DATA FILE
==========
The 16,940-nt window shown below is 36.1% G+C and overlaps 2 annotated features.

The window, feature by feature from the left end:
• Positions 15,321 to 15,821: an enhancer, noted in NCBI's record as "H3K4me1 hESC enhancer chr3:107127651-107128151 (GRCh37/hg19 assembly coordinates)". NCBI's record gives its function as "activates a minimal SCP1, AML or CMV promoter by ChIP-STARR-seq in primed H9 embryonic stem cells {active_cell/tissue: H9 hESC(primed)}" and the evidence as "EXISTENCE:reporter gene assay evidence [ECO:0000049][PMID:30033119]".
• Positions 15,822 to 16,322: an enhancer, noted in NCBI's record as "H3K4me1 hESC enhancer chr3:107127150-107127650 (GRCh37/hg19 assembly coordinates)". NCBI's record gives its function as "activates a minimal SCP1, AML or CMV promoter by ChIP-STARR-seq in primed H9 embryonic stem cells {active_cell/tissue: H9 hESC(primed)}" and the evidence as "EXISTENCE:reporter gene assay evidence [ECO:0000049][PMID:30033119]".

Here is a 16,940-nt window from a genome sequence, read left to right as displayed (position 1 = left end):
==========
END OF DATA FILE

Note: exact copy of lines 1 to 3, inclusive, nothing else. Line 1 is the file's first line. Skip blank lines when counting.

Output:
The 16,940-nt window shown below is 36.1% G+C and overlaps 2 annotated features.

The window, feature by feature from the left end:
• Positions 15,321 to 15,821: an enhancer, noted in NCBI's record as "H3K4me1 hESC enhancer chr3:107127651-107128151 (GRCh37/hg19 assembly coordinates)". NCBI's record gives its function as "activates a minimal SCP1, AML or CMV promoter by ChIP-STARR-seq in primed H9 embryonic stem cells {active_cell/tissue: H9 hESC(primed)}" and the evidence as "EXISTENCE:reporter gene assay evidence [ECO:0000049][PMID:30033119]".